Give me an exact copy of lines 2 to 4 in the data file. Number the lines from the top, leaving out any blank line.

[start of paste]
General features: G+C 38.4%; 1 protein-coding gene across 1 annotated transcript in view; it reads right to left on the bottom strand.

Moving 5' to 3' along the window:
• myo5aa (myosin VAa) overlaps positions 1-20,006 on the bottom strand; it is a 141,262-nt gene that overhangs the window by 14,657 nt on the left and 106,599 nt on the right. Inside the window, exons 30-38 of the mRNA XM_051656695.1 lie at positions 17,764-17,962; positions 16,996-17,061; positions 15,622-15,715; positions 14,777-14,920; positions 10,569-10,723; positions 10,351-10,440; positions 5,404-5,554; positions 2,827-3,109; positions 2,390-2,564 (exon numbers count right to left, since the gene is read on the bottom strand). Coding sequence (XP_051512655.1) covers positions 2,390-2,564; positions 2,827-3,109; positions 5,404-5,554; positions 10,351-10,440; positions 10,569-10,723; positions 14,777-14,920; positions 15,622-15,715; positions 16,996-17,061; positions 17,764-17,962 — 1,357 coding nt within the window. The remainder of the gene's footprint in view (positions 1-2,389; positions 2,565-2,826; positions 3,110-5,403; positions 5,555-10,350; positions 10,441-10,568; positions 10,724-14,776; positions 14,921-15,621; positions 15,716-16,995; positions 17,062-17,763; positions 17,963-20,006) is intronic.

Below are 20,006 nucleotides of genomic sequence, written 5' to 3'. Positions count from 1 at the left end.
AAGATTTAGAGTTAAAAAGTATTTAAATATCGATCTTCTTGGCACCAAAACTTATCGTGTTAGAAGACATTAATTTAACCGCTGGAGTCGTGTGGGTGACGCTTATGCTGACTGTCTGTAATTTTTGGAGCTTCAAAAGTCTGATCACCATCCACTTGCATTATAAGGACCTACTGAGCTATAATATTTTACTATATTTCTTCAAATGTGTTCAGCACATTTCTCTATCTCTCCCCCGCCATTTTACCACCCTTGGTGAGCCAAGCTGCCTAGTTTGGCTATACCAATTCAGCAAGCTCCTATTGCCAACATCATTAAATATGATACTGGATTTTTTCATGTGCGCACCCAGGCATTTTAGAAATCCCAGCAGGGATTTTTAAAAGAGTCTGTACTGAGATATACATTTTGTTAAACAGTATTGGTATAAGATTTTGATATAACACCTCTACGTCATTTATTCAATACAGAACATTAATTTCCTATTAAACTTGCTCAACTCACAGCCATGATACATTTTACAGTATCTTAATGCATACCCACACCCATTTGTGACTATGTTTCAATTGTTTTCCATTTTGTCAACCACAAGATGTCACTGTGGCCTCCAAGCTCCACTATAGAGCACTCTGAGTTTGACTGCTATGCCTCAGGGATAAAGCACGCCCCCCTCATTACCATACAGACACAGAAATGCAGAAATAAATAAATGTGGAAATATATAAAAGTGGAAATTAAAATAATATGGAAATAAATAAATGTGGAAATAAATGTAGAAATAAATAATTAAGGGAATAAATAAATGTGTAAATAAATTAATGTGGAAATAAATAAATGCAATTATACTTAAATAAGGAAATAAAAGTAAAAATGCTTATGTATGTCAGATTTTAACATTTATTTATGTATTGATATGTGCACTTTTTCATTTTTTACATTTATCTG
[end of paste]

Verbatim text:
Moving 5' to 3' along the window:
• myo5aa (myosin VAa) overlaps positions 1-20,006 on the bottom strand; it is a 141,262-nt gene that overhangs the window by 14,657 nt on the left and 106,599 nt on the right. Inside the window, exons 30-38 of the mRNA XM_051656695.1 lie at positions 17,764-17,962; positions 16,996-17,061; positions 15,622-15,715; positions 14,777-14,920; positions 10,569-10,723; positions 10,351-10,440; positions 5,404-5,554; positions 2,827-3,109; positions 2,390-2,564 (exon numbers count right to left, since the gene is read on the bottom strand). Coding sequence (XP_051512655.1) covers positions 2,390-2,564; positions 2,827-3,109; positions 5,404-5,554; positions 10,351-10,440; positions 10,569-10,723; positions 14,777-14,920; positions 15,622-15,715; positions 16,996-17,061; positions 17,764-17,962 — 1,357 coding nt within the window. The remainder of the gene's footprint in view (positions 1-2,389; positions 2,565-2,826; positions 3,110-5,403; positions 5,555-10,350; positions 10,441-10,568; positions 10,724-14,776; positions 14,921-15,621; positions 15,716-16,995; positions 17,062-17,763; positions 17,963-20,006) is intronic.

Below are 20,006 nucleotides of genomic sequence, written 5' to 3'. Positions count from 1 at the left end.